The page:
McCain criticizes Joint Chiefs over Syria

Sen. John McCain (R-Ariz.) criticized military leaders Sunday for resisting intervention in Syria.

McCain, appearing on ABC's "This Week," accused the Joint Chiefs of Staff of looking for ways to avoid imposing a no-fly zone in Syria. He said Israel proved last week that airstrikes inside Syria can work against the regime of Bashar al-Assad.

"I’m sure they took out assets of Assad’s in Syria, which is exactly what we could do with cruise missiles and with Patriot missiles," McCain said. "So that obviously blows a hole a mile wide in our Joint Chiefs of Staff, who prove again if you don’t want to do something, they can find reasons not to do it."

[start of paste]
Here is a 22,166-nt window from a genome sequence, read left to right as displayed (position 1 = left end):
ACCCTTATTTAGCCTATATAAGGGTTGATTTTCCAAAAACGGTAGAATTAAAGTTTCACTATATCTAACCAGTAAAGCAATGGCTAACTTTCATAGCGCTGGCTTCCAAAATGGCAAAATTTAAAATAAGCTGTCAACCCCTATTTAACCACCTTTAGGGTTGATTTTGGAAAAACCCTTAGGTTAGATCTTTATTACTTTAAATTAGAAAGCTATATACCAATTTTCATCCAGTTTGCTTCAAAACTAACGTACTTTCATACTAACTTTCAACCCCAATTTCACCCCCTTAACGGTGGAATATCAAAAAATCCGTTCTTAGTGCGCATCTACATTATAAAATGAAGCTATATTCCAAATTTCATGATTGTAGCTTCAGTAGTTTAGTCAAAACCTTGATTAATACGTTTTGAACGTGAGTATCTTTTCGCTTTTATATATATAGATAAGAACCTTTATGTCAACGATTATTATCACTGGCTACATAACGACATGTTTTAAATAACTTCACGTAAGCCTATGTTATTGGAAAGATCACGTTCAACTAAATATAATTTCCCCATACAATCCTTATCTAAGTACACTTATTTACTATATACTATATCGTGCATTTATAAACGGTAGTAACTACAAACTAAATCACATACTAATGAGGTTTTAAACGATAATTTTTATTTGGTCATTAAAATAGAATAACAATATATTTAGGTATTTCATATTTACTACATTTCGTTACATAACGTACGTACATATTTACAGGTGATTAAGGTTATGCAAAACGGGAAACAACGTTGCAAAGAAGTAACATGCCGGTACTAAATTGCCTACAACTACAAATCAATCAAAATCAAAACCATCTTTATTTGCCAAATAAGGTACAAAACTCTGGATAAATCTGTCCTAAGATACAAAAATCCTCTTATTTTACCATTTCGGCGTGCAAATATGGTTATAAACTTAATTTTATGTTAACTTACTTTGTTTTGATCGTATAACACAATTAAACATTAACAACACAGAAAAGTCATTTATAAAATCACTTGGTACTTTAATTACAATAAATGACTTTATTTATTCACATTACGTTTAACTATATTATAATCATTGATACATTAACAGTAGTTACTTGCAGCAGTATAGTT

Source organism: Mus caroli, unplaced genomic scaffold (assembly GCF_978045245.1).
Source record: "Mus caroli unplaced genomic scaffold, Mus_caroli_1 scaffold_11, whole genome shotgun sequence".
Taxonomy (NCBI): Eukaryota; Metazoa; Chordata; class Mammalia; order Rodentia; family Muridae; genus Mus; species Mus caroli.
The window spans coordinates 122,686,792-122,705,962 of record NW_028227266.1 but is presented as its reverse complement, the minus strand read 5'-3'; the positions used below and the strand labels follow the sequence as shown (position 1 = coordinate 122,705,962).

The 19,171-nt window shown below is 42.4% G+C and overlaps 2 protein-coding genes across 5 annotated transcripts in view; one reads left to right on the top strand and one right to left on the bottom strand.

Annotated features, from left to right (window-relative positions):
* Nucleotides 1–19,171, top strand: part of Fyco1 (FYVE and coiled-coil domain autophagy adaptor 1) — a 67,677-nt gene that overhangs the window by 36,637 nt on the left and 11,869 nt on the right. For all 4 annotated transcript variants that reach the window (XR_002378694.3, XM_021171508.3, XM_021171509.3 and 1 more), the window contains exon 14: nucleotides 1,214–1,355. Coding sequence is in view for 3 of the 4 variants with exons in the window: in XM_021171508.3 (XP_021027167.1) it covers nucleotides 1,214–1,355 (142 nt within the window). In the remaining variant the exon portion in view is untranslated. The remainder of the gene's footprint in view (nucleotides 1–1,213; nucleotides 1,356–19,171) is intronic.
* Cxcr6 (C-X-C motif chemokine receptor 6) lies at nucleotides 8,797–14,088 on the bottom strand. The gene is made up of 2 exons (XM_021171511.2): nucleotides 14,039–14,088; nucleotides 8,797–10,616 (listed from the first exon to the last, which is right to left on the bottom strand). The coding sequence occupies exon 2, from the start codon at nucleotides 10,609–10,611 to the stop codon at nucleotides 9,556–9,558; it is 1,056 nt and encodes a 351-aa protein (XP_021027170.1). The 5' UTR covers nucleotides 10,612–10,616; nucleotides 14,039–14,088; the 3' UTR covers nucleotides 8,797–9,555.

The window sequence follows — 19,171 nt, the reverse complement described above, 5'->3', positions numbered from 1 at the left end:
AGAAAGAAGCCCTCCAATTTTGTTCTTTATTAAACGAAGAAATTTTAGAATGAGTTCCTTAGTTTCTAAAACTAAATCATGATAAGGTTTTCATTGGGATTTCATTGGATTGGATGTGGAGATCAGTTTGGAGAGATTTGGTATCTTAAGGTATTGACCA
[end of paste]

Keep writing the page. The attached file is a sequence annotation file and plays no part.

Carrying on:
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McCain opposes sending U.S. ground troops to Syria, but has been a strident proponent of providing support to rebels who are hoping to overthrow Assad.

Many of the Syrian rebel groups have been linked to al Qaeda or other terrorist groups, raising concerns about who would replace Assad and whether the U.S. would be arming eventual enemies.

McCain said al Qaeda-linked fighters are only a small part of the Syrian rebel forces.

"These jihadists – there aren’t that many of them. They’re just so good, because they’ve been fighting all over the Middle East for all these years and they are not afraid to die," he said. "But we can still organize a legitimate and non-jihadist group that are already there. 

"They’ve got a great general. They’ve got a fine man who is in charge of the Syrian National Council," said McCain. "Look, we can do this."

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